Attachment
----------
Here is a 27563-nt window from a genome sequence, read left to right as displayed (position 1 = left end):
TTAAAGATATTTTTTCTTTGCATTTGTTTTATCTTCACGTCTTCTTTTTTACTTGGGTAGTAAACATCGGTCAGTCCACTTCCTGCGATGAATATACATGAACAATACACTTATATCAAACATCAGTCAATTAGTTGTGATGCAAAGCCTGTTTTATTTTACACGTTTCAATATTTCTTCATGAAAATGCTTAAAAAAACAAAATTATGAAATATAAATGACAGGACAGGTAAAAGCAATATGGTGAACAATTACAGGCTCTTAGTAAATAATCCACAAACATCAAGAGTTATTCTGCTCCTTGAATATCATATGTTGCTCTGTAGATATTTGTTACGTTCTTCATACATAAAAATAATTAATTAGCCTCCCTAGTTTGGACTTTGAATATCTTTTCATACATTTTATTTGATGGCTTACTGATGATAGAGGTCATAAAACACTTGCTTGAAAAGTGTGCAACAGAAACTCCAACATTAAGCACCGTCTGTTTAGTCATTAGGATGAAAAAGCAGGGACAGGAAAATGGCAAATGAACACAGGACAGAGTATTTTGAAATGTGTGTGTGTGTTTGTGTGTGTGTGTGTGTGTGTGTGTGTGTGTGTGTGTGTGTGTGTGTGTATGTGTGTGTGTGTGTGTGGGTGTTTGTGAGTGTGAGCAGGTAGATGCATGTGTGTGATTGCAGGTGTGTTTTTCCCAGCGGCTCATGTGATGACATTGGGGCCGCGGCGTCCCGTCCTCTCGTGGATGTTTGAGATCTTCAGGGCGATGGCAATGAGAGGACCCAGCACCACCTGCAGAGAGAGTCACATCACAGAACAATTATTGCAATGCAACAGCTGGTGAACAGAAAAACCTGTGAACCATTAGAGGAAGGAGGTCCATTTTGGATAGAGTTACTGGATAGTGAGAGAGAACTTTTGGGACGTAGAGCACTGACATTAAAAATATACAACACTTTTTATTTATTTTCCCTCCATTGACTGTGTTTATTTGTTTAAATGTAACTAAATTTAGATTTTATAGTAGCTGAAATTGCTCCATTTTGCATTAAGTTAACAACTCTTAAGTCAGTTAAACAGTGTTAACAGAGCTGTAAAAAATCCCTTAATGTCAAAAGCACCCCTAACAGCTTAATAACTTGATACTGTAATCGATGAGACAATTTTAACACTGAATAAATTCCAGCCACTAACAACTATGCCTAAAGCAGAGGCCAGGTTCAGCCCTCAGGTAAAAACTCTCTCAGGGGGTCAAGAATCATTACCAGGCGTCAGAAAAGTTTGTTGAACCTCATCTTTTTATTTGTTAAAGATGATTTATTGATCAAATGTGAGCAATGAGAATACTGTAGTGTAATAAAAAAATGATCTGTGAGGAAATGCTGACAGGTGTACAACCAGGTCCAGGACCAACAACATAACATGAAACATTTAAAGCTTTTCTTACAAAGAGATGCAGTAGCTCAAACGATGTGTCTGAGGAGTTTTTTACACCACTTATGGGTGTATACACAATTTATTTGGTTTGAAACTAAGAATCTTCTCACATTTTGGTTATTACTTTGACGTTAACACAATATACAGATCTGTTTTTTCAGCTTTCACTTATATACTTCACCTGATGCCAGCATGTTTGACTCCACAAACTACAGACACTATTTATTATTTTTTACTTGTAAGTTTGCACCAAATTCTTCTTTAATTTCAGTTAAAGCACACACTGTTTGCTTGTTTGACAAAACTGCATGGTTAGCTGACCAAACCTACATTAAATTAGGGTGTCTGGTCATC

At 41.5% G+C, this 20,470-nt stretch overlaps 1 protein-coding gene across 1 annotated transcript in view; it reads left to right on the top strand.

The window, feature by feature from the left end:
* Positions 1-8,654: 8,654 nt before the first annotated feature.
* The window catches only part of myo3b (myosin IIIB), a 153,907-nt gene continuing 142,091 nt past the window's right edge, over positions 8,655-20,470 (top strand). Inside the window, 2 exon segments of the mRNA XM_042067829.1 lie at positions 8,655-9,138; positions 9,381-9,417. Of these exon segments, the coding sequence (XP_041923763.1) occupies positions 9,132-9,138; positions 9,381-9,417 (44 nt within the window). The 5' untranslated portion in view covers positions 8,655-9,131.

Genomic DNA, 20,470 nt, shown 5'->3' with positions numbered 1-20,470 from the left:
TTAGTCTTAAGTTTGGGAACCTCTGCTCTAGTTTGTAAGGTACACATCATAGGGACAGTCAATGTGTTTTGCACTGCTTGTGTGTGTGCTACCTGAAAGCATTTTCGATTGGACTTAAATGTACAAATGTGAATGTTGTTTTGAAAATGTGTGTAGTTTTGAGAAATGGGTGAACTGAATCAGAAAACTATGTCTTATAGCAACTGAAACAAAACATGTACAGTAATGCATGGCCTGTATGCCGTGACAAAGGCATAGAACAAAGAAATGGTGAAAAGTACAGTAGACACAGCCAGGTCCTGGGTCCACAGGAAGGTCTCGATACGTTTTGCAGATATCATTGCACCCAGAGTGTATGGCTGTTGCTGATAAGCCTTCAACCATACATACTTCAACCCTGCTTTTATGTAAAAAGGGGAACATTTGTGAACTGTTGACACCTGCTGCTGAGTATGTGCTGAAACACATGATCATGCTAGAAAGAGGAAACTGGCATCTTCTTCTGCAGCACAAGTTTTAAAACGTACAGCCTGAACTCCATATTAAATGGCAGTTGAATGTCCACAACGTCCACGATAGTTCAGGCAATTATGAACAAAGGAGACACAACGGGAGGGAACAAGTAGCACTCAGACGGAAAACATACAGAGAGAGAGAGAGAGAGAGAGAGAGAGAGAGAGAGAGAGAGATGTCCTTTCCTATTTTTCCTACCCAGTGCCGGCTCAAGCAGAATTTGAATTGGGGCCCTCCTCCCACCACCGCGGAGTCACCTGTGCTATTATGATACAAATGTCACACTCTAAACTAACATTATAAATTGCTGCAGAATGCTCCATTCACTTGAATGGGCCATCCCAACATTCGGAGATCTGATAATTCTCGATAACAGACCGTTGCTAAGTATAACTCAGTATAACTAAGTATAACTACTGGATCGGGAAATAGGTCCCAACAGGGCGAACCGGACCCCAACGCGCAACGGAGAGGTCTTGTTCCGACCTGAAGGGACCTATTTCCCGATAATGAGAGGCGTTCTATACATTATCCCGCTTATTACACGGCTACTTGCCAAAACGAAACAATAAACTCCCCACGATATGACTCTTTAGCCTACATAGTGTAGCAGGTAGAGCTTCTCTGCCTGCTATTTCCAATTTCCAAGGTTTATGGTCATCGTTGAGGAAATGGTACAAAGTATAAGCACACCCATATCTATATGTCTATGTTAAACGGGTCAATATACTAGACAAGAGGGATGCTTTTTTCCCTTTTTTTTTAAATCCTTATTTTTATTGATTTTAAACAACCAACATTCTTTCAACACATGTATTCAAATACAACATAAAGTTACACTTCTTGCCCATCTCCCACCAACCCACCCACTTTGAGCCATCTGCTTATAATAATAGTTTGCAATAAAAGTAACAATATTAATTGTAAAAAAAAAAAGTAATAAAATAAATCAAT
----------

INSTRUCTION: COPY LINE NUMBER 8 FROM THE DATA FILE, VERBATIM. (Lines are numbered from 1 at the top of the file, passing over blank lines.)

TTAGTCTTAAGTTTGGGAACCTCTGCTCTAGTTTGTAAGGTACACATCATAGGGACAGTCAATGTGTTTTGCACTGCTTGTGTGTGTGCTACCTGAAAGCATTTTCGATTGGACTTAAATGTACAAATGTGAATGTTGTTTTGAAAATGTGTGTAGTTTTGAGAAATGGGTGAACTGAATCAGAAAACTATGTCTTATAGCAACTGAAACAAAACATGTACAGTAATGCATGGCCTGTATGCCGTGACAAAGGCATAGAACAAAGAAATGGTGAAAAGTACAGTAGACACAGCCAGGTCCTGGGTCCACAGGAAGGTCTCGATACGTTTTGCAGATATCATTGCACCCAGAGTGTATGGCTGTTGCTGATAAGCCTTCAACCATACATACTTCAACCCTGCTTTTATGTAAAAAGGGGAACATTTGTGAACTGTTGACACCTGCTGCTGAGTATGTGCTGAAACACATGATCATGCTAGAAAGAGGAAACTGGCATCTTCTTCTGCAGCACAAGTTTTAAAACGTACAGCCTGAACTCCATATTAAATGGCAGTTGAATGTCCACAACGTCCACGATAGTTCAGGCAATTATGAACAAAGGAGACACAACGGGAGGGAACAAGTAGCACTCAGACGGAAAACATACAGAGAGAGAGAGAGAGAGAGAGAGAGAGAGAGAGAGAGAGAGATGTCCTTTCCTATTTTTCCTACCCAGTGCCGGCTCAAGCAGAATTTGAATTGGGGCCCTCCTCCCACCACCGCGGAGTCACCTGTGCTATTATGATACAAATGTCACACTCTAAACTAACATTATAAATTGCTGCAGAATGCTCCATTCACTTGAATGGGCCATCCCAACATTCGGAGATCTGATAATTCTCGATAACAGACCGTTGCTAAGTATAACTCAGTATAACTAAGTATAACTACTGGATCGGGAAATAGGTCCCAACAGGGCGAACCGGACCCCAACGCGCAACGGAGAGGTCTTGTTCCGACCTGAAGGGACCTATTTCCCGATAATGAGAGGCGTTCTATACATTATCCCGCTTATTACACGGCTACTTGCCAAAACGAAACAATAAACTCCCCACGATATGACTCTTTAGCCTACATAGTGTAGCAGGTAGAGCTTCTCTGCCTGCTATTTCCAATTTCCAAGGTTTATGGTCATCGTTGAGGAAATGGTACAAAGTATAAGCACACCCATATCTATATGTCTATGTTAAACGGGTCAATATACTAGACAAGAGGGATGCTTTTTTCCCTTTTTTTTTAAATCCTTATTTTTATTGATTTTAAACAACCAACATTCTTTCAACACATGTATTCAAATACAACATAAAGTTACACTTCTTGCCCATCTCCCACCAACCCACCCACTTTGAGCCATCTGCTTATAATAATAGTTTGCAATAAAAGTAACAATATTAATTGTAAAAAAAAAAAGTAATAAAATAAATCAAT